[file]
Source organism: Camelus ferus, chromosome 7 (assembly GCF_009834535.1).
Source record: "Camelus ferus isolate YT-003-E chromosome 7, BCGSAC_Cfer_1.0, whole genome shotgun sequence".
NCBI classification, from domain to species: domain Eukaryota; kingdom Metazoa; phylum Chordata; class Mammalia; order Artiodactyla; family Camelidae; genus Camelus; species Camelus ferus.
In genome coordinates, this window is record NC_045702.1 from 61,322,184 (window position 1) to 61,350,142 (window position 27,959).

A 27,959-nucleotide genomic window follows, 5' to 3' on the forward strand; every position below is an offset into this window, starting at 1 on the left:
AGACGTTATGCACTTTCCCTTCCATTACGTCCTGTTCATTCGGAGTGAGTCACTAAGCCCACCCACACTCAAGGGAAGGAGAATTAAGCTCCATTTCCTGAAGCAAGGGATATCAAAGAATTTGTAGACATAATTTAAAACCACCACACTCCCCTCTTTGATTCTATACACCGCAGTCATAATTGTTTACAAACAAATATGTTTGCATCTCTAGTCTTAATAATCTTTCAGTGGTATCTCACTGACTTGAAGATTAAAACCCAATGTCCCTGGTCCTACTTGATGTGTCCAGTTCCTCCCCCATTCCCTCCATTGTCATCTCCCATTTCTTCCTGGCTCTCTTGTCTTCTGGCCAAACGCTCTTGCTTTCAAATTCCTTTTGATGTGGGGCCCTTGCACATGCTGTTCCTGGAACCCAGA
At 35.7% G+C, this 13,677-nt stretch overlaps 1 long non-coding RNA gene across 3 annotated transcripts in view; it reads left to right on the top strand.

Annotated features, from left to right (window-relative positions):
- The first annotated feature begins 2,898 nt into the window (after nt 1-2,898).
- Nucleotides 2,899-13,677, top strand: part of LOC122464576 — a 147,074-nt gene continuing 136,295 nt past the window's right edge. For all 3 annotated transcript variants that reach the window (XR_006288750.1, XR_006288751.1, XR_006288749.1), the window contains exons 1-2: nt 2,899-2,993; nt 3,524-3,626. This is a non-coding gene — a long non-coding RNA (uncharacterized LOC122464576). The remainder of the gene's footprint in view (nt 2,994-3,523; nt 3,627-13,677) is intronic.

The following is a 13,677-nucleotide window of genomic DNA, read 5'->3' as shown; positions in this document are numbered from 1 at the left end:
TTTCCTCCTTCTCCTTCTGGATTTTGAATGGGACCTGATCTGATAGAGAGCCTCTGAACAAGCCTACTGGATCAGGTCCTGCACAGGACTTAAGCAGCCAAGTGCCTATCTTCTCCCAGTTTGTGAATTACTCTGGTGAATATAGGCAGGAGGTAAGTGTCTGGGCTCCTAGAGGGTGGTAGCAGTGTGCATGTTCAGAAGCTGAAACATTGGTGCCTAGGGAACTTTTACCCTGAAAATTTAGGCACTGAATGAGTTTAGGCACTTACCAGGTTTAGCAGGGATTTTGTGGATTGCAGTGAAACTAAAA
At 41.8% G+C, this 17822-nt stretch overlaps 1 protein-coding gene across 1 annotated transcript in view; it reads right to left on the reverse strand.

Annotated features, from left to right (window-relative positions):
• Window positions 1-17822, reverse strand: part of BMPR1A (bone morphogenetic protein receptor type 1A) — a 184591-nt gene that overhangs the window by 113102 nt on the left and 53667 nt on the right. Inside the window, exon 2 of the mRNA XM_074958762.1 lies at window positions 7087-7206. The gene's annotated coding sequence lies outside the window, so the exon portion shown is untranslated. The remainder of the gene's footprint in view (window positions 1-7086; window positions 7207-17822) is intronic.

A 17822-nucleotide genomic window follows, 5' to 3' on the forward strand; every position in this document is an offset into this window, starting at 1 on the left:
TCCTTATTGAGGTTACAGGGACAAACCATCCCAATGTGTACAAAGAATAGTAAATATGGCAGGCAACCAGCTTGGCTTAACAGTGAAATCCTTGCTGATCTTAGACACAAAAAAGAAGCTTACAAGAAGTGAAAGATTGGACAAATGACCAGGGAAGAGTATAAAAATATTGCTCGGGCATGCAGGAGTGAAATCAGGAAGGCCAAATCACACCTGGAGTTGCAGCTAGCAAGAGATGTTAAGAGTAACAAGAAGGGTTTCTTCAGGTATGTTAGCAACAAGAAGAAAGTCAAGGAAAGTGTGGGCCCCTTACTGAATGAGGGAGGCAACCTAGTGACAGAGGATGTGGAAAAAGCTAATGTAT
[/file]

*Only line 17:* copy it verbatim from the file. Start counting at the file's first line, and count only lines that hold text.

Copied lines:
TCCTTATTGAGGTTACAGGGACAAACCATCCCAATGTGTACAAAGAATAGTAAATATGGCAGGCAACCAGCTTGGCTTAACAGTGAAATCCTTGCTGATCTTAGACACAAAAAAGAAGCTTACAAGAAGTGAAAGATTGGACAAATGACCAGGGAAGAGTATAAAAATATTGCTCGGGCATGCAGGAGTGAAATCAGGAAGGCCAAATCACACCTGGAGTTGCAGCTAGCAAGAGATGTTAAGAGTAACAAGAAGGGTTTCTTCAGGTATGTTAGCAACAAGAAGAAAGTCAAGGAAAGTGTGGGCCCCTTACTGAATGAGGGAGGCAACCTAGTGACAGAGGATGTGGAAAAAGCTAATGTAT